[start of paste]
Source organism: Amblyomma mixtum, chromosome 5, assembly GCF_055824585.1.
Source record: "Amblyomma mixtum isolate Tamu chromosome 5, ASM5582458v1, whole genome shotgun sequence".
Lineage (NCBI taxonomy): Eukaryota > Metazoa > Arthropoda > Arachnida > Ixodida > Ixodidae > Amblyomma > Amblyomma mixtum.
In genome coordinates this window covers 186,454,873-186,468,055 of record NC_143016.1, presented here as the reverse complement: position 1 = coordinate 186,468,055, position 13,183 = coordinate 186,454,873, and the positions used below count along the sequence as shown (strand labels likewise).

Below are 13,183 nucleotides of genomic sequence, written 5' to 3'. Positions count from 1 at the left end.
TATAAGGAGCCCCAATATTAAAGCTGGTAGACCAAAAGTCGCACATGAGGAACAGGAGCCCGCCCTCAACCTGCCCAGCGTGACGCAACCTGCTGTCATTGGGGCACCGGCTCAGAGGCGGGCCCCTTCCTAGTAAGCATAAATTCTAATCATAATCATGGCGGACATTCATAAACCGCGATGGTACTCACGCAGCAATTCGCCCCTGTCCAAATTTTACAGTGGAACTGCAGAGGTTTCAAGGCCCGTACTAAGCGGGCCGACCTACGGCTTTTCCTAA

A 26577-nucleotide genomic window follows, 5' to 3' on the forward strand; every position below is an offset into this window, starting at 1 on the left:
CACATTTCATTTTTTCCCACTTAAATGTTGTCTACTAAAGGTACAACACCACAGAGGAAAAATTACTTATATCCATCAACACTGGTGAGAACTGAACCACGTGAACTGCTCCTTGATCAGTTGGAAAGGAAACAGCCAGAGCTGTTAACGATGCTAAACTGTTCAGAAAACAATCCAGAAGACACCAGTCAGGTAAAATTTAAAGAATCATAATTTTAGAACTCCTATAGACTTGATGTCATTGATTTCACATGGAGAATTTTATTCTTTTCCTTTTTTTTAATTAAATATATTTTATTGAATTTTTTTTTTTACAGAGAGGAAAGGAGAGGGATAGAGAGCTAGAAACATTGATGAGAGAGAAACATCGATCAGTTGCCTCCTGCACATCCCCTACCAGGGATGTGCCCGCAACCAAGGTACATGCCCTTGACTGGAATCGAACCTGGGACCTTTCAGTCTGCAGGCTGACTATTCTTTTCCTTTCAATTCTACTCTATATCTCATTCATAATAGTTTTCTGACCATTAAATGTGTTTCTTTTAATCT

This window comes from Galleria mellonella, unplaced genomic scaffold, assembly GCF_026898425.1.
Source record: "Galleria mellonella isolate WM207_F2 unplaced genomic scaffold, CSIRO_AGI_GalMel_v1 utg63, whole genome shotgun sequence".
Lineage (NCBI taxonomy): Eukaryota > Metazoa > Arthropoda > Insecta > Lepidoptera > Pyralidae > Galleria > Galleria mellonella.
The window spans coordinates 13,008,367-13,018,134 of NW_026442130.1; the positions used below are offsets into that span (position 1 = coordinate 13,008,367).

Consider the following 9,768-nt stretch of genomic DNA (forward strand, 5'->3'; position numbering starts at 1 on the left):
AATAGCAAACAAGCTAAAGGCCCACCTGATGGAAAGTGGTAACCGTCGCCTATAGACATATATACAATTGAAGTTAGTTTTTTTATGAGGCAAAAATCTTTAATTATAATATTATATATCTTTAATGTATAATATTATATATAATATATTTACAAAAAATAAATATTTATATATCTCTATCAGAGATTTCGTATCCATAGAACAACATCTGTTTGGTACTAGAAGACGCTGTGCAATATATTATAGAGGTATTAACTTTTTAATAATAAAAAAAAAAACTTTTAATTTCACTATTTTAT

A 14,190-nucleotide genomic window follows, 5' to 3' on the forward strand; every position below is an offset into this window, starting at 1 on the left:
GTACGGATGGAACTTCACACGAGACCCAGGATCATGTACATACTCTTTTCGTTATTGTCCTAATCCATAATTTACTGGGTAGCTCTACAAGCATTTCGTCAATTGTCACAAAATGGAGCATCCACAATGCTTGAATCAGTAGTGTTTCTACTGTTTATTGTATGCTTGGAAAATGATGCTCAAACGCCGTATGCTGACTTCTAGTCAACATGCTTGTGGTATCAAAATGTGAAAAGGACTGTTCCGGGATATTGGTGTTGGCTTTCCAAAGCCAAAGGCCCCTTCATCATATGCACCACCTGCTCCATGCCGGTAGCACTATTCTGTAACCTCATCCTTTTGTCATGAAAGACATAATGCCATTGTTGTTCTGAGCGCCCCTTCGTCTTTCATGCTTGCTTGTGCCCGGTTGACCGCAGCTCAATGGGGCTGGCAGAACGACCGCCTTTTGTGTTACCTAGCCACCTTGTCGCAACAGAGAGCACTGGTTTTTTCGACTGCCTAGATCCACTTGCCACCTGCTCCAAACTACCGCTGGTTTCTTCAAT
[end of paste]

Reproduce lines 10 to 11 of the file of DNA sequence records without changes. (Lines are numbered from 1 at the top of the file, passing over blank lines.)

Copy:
Source record: "Galleria mellonella isolate WM207_F2 unplaced genomic scaffold, CSIRO_AGI_GalMel_v1 utg63, whole genome shotgun sequence".
Lineage (NCBI taxonomy): Eukaryota > Metazoa > Arthropoda > Insecta > Lepidoptera > Pyralidae > Galleria > Galleria mellonella.